DW: To be honest, I don't remember much of Mr. Greer. He could score and he always tried to outplay his Pittsburgh brother. Greer could score, but he never had enough talent surrounding him to push the team forward.
AB: Greer was solid but not spectacular during his time at Rutgers. He made the Big East all-Freshman team and there was hope he would emerge a star later in his career. Greer never rose to that level but he was consistent, averaging over 10 points, 4 rebounds, 2 assists and 1 steal in every season. He is 15th all-time in scoring with 1,394 points.
DW: Jerome giveth (2001-02) and Jerome taketh away (2002-03). Coleman could light up a team from half court, basically and in his first year on the banks, he did against the best talent. But too often, Jerome got caught up in his own successes and took bad shots. Coleman put together one of the best seasons on the banks in his first year, but the JUCO transfer couldn't capitalize on it in year 2.
AB: The only JUCO transfer on this list, Coleman was a lot of things in his two years on the banks. Boring was certainly not one of them. He was the go to guy on the 2001-2002 team that had that magical run at the RAC, beating UCONN, Syracuse, Georgetown, Notre Dame, Miami, and Seton Hall there. He averaged over 16 points in both his seasons at Rutgers, but as Dave said his senior season was a letdown. He was always a streaky shooter and when he was on, we could beat anyone. Unfortunately he had more off nights his senior year, but the memories remain.
DW: I loved Gary. The man could coach and he could coach defense well. While his teams relied on the 3 point play, and tough grind em out defense, it meant he could get beat on any given night. However, Waters knew the power of the RAC and how turnovers and 3 pointers could rally a crowd. His teams were always great at home, and even in bad years they'd knock off a top ranked team or two. But in his best years, he could never carry the home success over to the road. Of course, in 2003-04, one missed box out against Virginia Tech kept him from getting the Scarlet Knights to the tournament. So close.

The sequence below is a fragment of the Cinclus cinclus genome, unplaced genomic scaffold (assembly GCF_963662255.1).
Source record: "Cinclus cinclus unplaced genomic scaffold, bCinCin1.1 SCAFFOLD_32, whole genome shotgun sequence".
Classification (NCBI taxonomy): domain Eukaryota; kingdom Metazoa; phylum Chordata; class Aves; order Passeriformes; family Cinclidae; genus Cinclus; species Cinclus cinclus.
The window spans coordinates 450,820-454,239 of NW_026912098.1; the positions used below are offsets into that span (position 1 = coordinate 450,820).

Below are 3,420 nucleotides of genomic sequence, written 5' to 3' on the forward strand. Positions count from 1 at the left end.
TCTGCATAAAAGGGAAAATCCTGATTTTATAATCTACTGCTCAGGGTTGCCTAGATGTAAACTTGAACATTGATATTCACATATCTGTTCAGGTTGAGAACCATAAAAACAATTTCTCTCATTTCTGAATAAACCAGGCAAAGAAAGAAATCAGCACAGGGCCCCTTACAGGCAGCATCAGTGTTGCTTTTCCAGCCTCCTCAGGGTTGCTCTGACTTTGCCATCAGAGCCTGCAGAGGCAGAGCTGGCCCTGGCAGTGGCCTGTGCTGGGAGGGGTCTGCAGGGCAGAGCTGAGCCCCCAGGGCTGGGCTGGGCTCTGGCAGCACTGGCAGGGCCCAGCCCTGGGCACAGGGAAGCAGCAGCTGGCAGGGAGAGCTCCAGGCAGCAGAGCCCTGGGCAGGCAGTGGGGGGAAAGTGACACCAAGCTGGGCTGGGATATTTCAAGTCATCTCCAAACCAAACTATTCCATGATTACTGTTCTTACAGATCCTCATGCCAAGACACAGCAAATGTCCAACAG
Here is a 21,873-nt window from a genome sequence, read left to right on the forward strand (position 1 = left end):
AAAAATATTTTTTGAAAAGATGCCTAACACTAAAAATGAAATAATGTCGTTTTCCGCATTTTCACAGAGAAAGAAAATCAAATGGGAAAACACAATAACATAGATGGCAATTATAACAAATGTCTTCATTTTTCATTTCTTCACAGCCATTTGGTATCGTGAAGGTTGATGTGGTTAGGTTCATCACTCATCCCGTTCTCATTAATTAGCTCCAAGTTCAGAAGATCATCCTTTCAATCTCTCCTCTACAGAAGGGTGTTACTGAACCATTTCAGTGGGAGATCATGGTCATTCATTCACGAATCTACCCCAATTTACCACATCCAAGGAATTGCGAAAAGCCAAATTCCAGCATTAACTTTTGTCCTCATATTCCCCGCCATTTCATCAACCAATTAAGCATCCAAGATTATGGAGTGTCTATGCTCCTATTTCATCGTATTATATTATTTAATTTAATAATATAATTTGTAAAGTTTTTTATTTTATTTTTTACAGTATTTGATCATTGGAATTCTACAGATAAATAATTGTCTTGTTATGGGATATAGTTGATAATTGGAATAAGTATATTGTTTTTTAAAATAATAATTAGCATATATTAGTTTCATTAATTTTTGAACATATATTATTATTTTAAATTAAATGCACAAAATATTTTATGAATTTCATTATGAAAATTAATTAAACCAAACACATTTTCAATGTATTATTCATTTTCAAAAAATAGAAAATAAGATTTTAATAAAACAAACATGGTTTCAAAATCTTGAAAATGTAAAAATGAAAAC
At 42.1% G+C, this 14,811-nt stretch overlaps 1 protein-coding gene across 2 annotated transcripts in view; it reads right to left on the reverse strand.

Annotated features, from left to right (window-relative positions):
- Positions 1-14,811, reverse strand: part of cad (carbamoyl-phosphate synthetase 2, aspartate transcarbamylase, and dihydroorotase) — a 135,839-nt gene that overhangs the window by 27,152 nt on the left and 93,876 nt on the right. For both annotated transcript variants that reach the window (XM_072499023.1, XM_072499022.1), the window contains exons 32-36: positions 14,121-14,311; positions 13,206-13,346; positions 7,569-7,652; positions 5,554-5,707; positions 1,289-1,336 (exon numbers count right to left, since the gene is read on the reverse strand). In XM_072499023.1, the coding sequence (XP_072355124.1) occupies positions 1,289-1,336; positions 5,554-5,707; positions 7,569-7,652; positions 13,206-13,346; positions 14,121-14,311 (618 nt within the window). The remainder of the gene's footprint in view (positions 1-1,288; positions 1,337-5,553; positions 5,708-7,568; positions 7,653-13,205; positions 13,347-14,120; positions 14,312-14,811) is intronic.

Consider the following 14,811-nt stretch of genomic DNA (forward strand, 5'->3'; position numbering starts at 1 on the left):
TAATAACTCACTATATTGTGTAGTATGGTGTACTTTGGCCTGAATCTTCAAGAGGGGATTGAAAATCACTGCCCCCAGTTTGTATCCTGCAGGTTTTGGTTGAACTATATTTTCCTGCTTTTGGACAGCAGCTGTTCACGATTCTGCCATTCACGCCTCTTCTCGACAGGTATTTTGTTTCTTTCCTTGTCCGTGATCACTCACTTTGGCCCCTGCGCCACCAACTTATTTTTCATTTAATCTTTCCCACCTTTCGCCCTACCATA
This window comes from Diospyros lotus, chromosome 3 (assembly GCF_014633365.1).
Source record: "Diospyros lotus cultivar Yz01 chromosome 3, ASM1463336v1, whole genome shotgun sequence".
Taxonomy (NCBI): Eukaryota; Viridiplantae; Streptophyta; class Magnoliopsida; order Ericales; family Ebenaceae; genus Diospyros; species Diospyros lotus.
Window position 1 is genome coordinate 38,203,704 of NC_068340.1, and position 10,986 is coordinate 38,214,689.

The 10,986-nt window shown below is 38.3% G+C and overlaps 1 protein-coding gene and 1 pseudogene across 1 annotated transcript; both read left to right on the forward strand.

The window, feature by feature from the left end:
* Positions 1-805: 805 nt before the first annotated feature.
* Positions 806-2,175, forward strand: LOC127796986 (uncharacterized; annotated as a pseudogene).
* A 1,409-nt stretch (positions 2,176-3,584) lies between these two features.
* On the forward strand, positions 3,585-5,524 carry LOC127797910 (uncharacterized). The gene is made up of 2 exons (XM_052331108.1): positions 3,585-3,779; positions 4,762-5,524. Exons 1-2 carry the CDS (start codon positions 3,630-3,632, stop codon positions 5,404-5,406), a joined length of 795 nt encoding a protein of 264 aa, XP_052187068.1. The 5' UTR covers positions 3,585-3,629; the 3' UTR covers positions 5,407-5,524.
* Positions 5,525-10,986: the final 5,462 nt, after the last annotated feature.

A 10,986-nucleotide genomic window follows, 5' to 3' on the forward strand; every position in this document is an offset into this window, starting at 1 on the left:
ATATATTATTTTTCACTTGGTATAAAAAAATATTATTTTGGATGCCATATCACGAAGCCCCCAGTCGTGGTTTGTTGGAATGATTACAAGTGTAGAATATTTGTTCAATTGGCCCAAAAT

AB: Waters was by far the most successful Rutgers coach in the 2000's, posting winning records in three of his five seasons. However, he couldn't make that jump to the NCAA Tournament, qualifying for the NIT each time instead. In 2002, he had Rutgers at 18-9 before losing the last four games of the season. In 2004, the team was 16-9 before losing three in a row before an unexpected run to the NIT championship game. In 2006, they started 11-3 but couldn't manage the Big East schedule and fell short again. Regardless, Waters is the last head coach to post a winning record for their career at Rutgers since legendary coach Tom Young in the seventies and eighties.
DISCLAIMER: Transfers were disqualified from the all-decade team. This includes Dahntay Jones, Todd Billet, Luis Flores, Gregory Echenique and Mike Rosario. Every one of them went on to play in the NCAA tournament after leaving Rutgers.